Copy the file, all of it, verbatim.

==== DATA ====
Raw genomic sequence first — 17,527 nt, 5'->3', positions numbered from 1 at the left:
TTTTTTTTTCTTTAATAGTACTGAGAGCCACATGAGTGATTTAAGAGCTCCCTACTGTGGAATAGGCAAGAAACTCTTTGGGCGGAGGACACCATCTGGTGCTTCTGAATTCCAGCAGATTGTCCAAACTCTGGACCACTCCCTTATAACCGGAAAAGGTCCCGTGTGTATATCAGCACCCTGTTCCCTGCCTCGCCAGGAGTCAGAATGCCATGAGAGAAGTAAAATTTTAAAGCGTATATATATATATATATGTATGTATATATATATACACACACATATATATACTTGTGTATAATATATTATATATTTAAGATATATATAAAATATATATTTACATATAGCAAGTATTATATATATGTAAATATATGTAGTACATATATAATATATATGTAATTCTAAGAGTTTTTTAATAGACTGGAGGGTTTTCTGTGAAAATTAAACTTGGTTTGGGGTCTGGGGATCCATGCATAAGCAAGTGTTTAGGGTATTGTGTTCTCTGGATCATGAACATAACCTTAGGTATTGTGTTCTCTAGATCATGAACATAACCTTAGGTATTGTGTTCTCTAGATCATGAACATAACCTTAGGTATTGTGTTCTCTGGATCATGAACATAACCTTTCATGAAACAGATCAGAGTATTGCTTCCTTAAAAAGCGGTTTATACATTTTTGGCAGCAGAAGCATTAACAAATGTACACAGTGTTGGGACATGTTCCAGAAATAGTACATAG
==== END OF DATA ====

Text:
Raw genomic sequence first — 17,527 nt, 5'->3', positions numbered from 1 at the left:
TTTTTTTTTCTTTAATAGTACTGAGAGCCACATGAGTGATTTAAGAGCTCCCTACTGTGGAATAGGCAAGAAACTCTTTGGGCGGAGGACACCATCTGGTGCTTCTGAATTCCAGCAGATTGTCCAAACTCTGGACCACTCCCTTATAACCGGAAAAGGTCCCGTGTGTATATCAGCACCCTGTTCCCTGCCTCGCCAGGAGTCAGAATGCCATGAGAGAAGTAAAATTTTAAAGCGTATATATATATATATATGTATGTATATATATATACACACACATATATATACTTGTGTATAATATATTATATATTTAAGATATATATAAAATATATATTTACATATAGCAAGTATTATATATATGTAAATATATGTAGTACATATATAATATATATGTAATTCTAAGAGTTTTTTAATAGACTGGAGGGTTTTCTGTGAAAATTAAACTTGGTTTGGGGTCTGGGGATCCATGCATAAGCAAGTGTTTAGGGTATTGTGTTCTCTGGATCATGAACATAACCTTAGGTATTGTGTTCTCTAGATCATGAACATAACCTTAGGTATTGTGTTCTCTAGATCATGAACATAACCTTAGGTATTGTGTTCTCTGGATCATGAACATAACCTTTCATGAAACAGATCAGAGTATTGCTTCCTTAAAAAGCGGTTTATACATTTTTGGCAGCAGAAGCATTAACAAATGTACACAGTGTTGGGACATGTTCCAGAAATAGTACATAG